In Montreal, the government-funded convention center—the Palais des congrés de Montreal—is carbon neutral and has invested in several innovative food and ecological initiatives. The Urban Agriculture Lab, which has Canada’s first urban rooftop vineyard, extensive rooftop gardens and pollinating beehives, is housed there. 

But perhaps more importantly, the citizens, event planners and chefs of Montreal actively support these institutions.

“Did you know that spinach grown in the winter is sweeter?” asks Martel. “It’s because it is struggling, and that process releases a chemical that makes it taste sweeter. You discover that, and so much more, as a food lover in Montreal as we all get more creative growing and eating local food year-round.”

Martel treats her robust CSA—which grows its own produce and brings in dairy, poultry and meat from nearby farms in Quebec—like many of us do our grocery store, shopping online and ordering for the week. But she also uses her position of power to ensure that Montreal en Lumiere, a festival that draws in 500,000 visitors and includes events with 52 restaurants in the city, is hyper-local focused. 

“We bring in Michelin-starred chefs and iconic winemakers from across the world to create meals and pairings for the event,” says Martel. “But they are all using locally produced ingredients. When the festival began 25 years ago, it was all about Italian truffles and lemons. Now it’s about Montreal-raised fish, locally grown produce.”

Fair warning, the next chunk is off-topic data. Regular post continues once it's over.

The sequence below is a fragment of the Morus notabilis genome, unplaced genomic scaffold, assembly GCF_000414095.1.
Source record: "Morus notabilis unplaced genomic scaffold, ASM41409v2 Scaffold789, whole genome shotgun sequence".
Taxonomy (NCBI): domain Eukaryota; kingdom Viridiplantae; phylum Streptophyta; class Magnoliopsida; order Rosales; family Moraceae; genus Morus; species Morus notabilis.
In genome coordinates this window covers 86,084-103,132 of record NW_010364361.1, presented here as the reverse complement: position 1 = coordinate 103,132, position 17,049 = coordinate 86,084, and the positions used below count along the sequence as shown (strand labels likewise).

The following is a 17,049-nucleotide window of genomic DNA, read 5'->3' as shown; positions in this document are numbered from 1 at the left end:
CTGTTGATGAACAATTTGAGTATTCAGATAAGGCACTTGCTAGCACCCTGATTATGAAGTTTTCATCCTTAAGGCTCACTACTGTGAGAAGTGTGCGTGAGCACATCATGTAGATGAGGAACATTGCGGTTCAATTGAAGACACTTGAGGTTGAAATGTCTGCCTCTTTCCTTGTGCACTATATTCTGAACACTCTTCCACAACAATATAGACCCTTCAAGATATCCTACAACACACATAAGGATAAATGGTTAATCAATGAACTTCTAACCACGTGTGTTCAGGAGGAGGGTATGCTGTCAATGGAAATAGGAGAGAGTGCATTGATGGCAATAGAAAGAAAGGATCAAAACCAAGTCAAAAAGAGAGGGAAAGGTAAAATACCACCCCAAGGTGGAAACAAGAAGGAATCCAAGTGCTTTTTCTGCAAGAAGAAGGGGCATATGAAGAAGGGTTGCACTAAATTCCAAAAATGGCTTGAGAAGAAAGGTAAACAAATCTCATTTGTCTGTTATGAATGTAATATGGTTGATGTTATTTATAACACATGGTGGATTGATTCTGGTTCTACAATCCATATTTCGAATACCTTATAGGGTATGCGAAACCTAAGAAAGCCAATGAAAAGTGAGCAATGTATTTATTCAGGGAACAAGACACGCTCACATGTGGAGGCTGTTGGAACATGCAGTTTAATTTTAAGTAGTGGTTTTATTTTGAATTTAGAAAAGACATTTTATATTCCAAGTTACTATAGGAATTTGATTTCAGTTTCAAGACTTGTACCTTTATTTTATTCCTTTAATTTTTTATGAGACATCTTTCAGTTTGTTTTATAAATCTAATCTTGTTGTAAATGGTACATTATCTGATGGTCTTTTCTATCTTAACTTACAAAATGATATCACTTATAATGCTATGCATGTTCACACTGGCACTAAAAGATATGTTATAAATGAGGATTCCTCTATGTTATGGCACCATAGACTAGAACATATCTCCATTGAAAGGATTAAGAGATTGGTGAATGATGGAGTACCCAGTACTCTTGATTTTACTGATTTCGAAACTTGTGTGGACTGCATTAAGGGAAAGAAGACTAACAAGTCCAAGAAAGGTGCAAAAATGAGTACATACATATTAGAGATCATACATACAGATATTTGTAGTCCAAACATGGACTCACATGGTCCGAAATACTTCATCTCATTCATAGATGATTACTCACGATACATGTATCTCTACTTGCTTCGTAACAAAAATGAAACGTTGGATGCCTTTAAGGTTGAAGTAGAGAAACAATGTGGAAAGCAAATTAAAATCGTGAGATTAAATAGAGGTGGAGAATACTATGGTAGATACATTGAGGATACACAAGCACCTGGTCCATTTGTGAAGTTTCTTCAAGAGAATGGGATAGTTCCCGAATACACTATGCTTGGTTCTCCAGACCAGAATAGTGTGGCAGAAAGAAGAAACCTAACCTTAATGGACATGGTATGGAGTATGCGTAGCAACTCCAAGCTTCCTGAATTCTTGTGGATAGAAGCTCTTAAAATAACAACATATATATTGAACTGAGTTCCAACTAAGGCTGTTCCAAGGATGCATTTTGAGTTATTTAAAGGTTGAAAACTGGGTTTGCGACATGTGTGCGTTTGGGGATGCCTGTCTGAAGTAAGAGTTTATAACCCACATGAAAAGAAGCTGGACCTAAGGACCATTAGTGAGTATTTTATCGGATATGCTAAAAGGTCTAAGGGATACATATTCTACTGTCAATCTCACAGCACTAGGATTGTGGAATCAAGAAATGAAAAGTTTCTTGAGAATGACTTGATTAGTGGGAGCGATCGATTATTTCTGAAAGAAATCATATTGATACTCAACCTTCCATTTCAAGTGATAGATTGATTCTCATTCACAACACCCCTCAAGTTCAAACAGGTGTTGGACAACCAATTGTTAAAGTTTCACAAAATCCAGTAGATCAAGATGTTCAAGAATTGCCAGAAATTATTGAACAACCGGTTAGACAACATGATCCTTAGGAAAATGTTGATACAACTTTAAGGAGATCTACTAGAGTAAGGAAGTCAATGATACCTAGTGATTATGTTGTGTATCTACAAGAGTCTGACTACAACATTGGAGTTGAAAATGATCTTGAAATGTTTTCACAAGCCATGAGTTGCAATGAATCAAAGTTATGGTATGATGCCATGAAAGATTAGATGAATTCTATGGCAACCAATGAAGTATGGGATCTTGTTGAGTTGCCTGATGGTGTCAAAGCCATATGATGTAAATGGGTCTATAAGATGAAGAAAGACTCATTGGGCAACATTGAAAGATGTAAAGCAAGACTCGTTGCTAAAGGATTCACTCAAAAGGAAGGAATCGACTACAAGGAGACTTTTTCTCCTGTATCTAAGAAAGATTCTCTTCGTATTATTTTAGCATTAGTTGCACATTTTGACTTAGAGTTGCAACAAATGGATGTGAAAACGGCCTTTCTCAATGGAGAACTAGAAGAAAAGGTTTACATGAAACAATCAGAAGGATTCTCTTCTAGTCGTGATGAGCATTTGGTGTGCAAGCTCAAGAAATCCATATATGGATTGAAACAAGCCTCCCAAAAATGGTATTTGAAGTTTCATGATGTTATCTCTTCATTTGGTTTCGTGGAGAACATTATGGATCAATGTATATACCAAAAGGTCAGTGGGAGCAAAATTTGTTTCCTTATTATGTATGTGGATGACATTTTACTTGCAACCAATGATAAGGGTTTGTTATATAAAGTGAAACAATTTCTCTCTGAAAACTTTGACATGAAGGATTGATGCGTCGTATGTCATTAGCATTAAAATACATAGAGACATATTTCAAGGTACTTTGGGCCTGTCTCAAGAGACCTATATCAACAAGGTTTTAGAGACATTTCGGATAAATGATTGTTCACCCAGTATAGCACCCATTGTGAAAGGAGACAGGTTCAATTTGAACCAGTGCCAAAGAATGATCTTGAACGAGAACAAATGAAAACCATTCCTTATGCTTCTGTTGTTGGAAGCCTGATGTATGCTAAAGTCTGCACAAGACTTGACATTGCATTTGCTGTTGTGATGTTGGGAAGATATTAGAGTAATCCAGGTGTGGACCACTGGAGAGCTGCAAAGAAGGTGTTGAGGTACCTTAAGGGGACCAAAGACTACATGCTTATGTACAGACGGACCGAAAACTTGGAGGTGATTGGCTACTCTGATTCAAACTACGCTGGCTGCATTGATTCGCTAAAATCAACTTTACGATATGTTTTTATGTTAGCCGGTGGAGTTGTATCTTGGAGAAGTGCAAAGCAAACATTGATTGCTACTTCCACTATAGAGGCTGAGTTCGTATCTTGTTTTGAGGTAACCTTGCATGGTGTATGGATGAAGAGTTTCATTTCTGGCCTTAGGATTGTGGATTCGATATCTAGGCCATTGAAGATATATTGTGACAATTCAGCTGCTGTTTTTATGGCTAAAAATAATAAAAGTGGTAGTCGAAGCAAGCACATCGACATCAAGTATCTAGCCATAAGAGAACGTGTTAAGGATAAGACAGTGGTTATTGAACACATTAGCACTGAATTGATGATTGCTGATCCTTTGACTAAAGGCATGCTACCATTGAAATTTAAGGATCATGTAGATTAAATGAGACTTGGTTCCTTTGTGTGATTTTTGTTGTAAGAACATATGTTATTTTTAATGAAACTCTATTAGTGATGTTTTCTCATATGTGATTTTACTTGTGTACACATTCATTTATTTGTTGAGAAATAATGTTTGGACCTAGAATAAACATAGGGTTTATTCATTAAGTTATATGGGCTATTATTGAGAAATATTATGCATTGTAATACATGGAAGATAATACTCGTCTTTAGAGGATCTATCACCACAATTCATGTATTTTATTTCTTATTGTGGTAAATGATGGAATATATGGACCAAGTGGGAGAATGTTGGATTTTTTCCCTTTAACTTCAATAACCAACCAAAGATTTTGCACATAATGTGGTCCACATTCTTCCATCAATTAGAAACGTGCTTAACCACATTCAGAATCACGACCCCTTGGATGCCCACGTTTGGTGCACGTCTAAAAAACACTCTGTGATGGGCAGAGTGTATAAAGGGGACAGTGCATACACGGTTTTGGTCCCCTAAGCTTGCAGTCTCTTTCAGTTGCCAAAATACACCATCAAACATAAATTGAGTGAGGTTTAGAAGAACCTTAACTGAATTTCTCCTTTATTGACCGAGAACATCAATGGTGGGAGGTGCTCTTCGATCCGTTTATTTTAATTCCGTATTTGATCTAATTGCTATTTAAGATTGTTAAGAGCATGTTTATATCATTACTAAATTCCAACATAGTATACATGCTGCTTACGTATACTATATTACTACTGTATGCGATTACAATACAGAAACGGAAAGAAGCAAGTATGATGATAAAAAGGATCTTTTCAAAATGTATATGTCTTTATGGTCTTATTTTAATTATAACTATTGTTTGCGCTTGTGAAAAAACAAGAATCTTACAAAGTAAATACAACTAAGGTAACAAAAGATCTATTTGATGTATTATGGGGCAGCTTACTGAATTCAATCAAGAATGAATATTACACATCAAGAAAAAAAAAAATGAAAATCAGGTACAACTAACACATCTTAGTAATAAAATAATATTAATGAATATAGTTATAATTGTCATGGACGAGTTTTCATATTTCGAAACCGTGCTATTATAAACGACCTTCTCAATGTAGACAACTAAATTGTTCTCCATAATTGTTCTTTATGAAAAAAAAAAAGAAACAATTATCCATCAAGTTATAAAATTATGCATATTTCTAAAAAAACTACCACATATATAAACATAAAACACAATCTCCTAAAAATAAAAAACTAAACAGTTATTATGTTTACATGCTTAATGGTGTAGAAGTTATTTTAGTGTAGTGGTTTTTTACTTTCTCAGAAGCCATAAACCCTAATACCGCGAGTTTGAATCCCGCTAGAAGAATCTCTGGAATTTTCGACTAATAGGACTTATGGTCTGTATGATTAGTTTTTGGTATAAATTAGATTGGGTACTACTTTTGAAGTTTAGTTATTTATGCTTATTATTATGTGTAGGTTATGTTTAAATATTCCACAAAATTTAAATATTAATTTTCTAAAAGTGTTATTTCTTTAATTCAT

Indeed, there are several now-iconic Montreal food and drinks companies that are regionally beloved but largely unknown outside of the city, simply because most of their goods are consumed by local gourmands.

Lufa Farms, the world’s first commercial rooftop greenhouse, was founded in 2009, employs more than 600 people and grows 50+ types of produce (including 10 varieties of tomatoes and three varieties of eggplant) across 300,000 square feet on four rooftops. That bounty totals 25,000 pounds a week and goes to 20,000 customers who are able to order customized food baskets. Lufa offers more than 400 pick-up points around the city, and the farm also delivers straight to customers’ doors. 

Photography submitted.

Several restaurants in Montreal proudly showcase their connection to Lufa Farms and another new local-famous innovator: Opercule. 

Founded in 2017, Opercule farms arctic char sustainably, consuming, it says, 100 to 200 times less water than classic open-circuit fish farms. (It is also powered by hydropower, which is ample in Quebec and much cleaner than alternatives such as coal). The fish are raised without antibiotics or hormones and delivered to the dozens of grocery stores and restaurants with which it works, just hours after being harvested via electric vehicles. Opercule produces around 25 tons of fish per year and harvests fish only once an order is placed.

Other, less obvious locally produced food and drinks businesses are also thriving. Take Distillerie de Montreal

Founded by fifth-generation distiller Lilian Wolfelsberger and lawyer and entrepreneur Stéphane Dion, the Distillerie produces about 300,000 bottles across more than two dozen different products, many of them using all local ingredients, says production manager Alexandre Arpin. “We buy mash from our local brewery that sources grain locally, and in a few years, we’ll be using our own grains, which we plan to source from our friends nearby.”